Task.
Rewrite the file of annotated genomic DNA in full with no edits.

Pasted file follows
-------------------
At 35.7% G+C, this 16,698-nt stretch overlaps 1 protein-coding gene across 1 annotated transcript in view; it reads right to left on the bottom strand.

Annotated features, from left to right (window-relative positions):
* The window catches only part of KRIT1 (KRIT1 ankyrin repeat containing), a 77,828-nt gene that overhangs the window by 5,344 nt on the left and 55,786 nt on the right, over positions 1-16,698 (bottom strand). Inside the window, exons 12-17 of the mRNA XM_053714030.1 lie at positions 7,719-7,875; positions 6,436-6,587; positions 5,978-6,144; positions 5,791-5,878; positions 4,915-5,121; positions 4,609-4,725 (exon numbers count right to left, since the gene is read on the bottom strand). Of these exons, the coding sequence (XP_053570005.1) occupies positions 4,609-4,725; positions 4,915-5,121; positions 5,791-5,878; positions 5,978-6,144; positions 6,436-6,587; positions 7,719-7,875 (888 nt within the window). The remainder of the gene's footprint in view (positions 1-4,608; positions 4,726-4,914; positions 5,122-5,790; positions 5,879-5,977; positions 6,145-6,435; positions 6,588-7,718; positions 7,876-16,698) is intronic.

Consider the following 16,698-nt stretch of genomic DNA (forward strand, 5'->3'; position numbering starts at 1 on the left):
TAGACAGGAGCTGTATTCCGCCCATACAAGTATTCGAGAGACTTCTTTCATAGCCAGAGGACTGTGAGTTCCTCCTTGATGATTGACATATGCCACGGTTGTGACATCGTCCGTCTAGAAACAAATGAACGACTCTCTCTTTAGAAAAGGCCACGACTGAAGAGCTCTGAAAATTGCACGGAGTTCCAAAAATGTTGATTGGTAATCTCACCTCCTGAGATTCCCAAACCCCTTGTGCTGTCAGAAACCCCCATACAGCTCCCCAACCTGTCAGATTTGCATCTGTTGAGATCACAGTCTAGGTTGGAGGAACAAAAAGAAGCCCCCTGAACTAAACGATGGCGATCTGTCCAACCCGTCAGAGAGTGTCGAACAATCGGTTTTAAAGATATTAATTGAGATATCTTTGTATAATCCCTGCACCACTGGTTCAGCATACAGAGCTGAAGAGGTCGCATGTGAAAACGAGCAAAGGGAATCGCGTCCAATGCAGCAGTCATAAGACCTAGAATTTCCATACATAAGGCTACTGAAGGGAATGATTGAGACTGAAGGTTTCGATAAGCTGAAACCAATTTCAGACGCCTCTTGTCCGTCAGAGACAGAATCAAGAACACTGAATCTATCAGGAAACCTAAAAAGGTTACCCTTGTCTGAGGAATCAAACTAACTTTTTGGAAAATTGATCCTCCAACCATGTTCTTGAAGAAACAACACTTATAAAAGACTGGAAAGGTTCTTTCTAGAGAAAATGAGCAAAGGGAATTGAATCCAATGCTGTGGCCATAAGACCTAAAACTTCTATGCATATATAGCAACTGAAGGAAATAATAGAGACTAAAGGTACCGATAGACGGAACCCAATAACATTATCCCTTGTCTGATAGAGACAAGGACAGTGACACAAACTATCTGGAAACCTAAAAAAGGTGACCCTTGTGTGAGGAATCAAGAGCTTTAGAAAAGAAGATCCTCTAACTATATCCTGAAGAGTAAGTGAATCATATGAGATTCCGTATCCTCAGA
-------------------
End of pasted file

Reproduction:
At 35.7% G+C, this 16,698-nt stretch overlaps 1 protein-coding gene across 1 annotated transcript in view; it reads right to left on the bottom strand.

Annotated features, from left to right (window-relative positions):
* The window catches only part of KRIT1 (KRIT1 ankyrin repeat containing), a 77,828-nt gene that overhangs the window by 5,344 nt on the left and 55,786 nt on the right, over positions 1-16,698 (bottom strand). Inside the window, exons 12-17 of the mRNA XM_053714030.1 lie at positions 7,719-7,875; positions 6,436-6,587; positions 5,978-6,144; positions 5,791-5,878; positions 4,915-5,121; positions 4,609-4,725 (exon numbers count right to left, since the gene is read on the bottom strand). Of these exons, the coding sequence (XP_053570005.1) occupies positions 4,609-4,725; positions 4,915-5,121; positions 5,791-5,878; positions 5,978-6,144; positions 6,436-6,587; positions 7,719-7,875 (888 nt within the window). The remainder of the gene's footprint in view (positions 1-4,608; positions 4,726-4,914; positions 5,122-5,790; positions 5,879-5,977; positions 6,145-6,435; positions 6,588-7,718; positions 7,876-16,698) is intronic.

Consider the following 16,698-nt stretch of genomic DNA (forward strand, 5'->3'; position numbering starts at 1 on the left):
TAGACAGGAGCTGTATTCCGCCCATACAAGTATTCGAGAGACTTCTTTCATAGCCAGAGGACTGTGAGTTCCTCCTTGATGATTGACATATGCCACGGTTGTGACATCGTCCGTCTAGAAACAAATGAACGACTCTCTCTTTAGAAAAGGCCACGACTGAAGAGCTCTGAAAATTGCACGGAGTTCCAAAAATGTTGATTGGTAATCTCACCTCCTGAGATTCCCAAACCCCTTGTGCTGTCAGAAACCCCCATACAGCTCCCCAACCTGTCAGATTTGCATCTGTTGAGATCACAGTCTAGGTTGGAGGAACAAAAAGAAGCCCCCTGAACTAAACGATGGCGATCTGTCCAACCCGTCAGAGAGTGTCGAACAATCGGTTTTAAAGATATTAATTGAGATATCTTTGTATAATCCCTGCACCACTGGTTCAGCATACAGAGCTGAAGAGGTCGCATGTGAAAACGAGCAAAGGGAATCGCGTCCAATGCAGCAGTCATAAGACCTAGAATTTCCATACATAAGGCTACTGAAGGGAATGATTGAGACTGAAGGTTTCGATAAGCTGAAACCAATTTCAGACGCCTCTTGTCCGTCAGAGACAGAATCAAGAACACTGAATCTATCAGGAAACCTAAAAAGGTTACCCTTGTCTGAGGAATCAAACTAACTTTTTGGAAAATTGATCCTCCAACCATGTTCTTGAAGAAACAACACTTATAAAAGACTGGAAAGGTTCTTTCTAGAGAAAATGAGCAAAGGGAATTGAATCCAATGCTGTGGCCATAAGACCTAAAACTTCTATGCATATATAGCAACTGAAGGAAATAATAGAGACTAAAGGTACCGATAGACGGAACCCAATAACATTATCCCTTGTCTGATAGAGACAAGGACAGTGACACAAACTATCTGGAAACCTAAAAAAGGTGACCCTTGTGTGAGGAATCAAGAGCTTTAGAAAAGAAGATCCTCTAACTATATCCTGAAGAGTAAGTGAATCATATGAGATTCCGTATCCTCAGA